Archive for October 10, 2023

Tuesday, October 10, 2023

No Counter-Strike 2 for Mac

Tim Hardwick (Hacker News):

Valve on Monday said it has no plans for a macOS version of the recently released game Counter-Strike 2, the follow-up title replacing the hugely popular FPS Counter-Strike: Global Offensive.


Last month’s release of Counter-Strike 2 forced a 26GB update for everyone with CS:GO, including Mac users, but after installation those on macOS soon discovered that the update makes the original game as well as the update unplayable because of the lack of support and no rollback option.


Though CS:GO launched all the way back in 2012, it’s still one of the most popular FPS games available today, with tens of millions of players logging in each month. So even if less than 1 percent of the user base is on Mac, that could still account for hundreds of thousands of players.


Vulkan was designed to succeed OpenGL and address some of the latter’s shortcomings, and while there is an open-source library called MoltenVK that provides a Vulkan implementation on top of Apple’s Metal graphics API, it still lacks some of Vulkan’s advanced features.


Burger King’s Botched Apostrophe Curling

John Gruber:

The various “smart quotes” algorithms you get while typing aren’t smart enough to make this contextual distinction — even very good ones — so you need to do it by hand. Here’s how to type them manually[…]

Mac Windows Linux
Open single quote: ‘ Option-] Alt-0-1-4-5 Use ASCII
Close single quote: ’ Shift-Option-] Alt-0-1-4-6 Use ASCII
Open double quote: “ Option-[ Alt-0-1-4-7 ✊🍆
Close double quote: ” Shift-Option-[ Alt-0-1-4-8 Shift-✊🍆

These key combinations have always seemed weird to me. Why didn’t they use the opening bracket for both opening quotes and the closing bracket for both closing quotes? Then add Shift for the double quote, since it’s “bigger.” That seems easier to remember than [ meaning ", ] meaning ', and Shift meaning close-quote. Maybe the reason is that there’s a third quote type: next to the ] key is the \ key, which is used to type « and (with Shift) ».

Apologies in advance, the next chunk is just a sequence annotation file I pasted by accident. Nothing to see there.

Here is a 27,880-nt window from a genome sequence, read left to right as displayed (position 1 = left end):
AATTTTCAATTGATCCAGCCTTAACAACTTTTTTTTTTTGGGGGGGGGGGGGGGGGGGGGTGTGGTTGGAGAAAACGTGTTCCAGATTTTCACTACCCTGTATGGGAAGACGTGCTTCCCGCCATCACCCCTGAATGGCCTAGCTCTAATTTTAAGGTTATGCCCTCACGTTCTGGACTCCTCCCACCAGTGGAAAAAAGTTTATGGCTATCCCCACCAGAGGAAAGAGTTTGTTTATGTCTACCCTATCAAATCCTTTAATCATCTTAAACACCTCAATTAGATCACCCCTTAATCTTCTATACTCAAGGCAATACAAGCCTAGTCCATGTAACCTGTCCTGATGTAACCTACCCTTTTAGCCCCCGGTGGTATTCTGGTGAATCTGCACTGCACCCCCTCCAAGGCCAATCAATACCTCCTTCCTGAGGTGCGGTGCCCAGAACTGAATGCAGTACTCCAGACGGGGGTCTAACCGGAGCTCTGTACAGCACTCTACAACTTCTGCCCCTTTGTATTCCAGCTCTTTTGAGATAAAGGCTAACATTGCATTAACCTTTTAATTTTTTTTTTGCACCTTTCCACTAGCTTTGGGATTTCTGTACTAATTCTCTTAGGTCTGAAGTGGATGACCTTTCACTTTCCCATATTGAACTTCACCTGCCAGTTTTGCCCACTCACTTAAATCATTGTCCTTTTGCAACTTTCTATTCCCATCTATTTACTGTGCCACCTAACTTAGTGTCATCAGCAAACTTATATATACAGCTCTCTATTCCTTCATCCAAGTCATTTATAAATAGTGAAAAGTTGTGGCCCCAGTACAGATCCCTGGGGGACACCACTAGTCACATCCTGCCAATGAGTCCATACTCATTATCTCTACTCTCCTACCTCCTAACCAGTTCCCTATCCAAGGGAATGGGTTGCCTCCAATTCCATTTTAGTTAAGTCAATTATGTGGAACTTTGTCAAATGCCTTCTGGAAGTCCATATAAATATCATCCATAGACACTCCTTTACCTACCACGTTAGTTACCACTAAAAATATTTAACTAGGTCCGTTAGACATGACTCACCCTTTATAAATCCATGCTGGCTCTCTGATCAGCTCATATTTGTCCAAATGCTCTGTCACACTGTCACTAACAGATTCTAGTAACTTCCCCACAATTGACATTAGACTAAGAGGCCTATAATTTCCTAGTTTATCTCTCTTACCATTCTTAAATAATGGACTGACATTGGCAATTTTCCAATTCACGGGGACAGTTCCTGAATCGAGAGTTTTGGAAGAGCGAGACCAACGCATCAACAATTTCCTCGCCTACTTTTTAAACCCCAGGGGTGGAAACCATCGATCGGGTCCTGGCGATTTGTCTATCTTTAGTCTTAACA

The Care and Feeding of Developer ID


I regularly see folks run into problems with their Developer ID signing identities. Historically I pointed them to my posts on this thread, but I’ve decided to collect these ideas together in one place.


This post focuses on traditional signing identities, where you manage the private key. Xcode Cloud introduced cloud signing, where signing identities are “stored securely in the cloud”. These identities have the Managed suffix in Certificates, Identifiers, and Profiles. For example, Developer ID Application Managed is the cloud signing equivalent of Developer ID Application.


Even without a hardware token, there are steps you can take to protect your Developer ID signing identity. For example, you might put it in a separate keychain, one with a different password and locking policy than your login keychain. That way signing code for distribution will prompt you to unlock the keychain, which reminds you that this is a significant event and ensures that you don’t do it accidentally.


Given that Developer ID signing identities are precious, consider making an independent backup of them. To back up a signing identity to a PKCS#12 (.p12) file[…]

Hacking NSAlert Button Appearance

Daniel Jalkut:

Notice how the “Bar” and “Baz” buttons do not have a border or background color, making it difficult to know whether they are even buttons at all. The line between Bar and Baz clunks up the interface even more.


This exploded view from the Xcode view debugger shows that the top, default button, is showing the background for the button, while the other buttons don’t have one at all.


So how would you work around such a problem? As I shared in the thread on the forums, one approach that seems both safe and effective is to patch up the appearance of the buttons, and hide the unwanted line. Because NSAlert performs a great number of modifications as it’s displaying the alert, you have to subclass and override its “layout()” method to catch it after it’s done tweaking the UI[…]

Pierre Igot:

After years of fine-tuning, all the kinks have finally been worked out.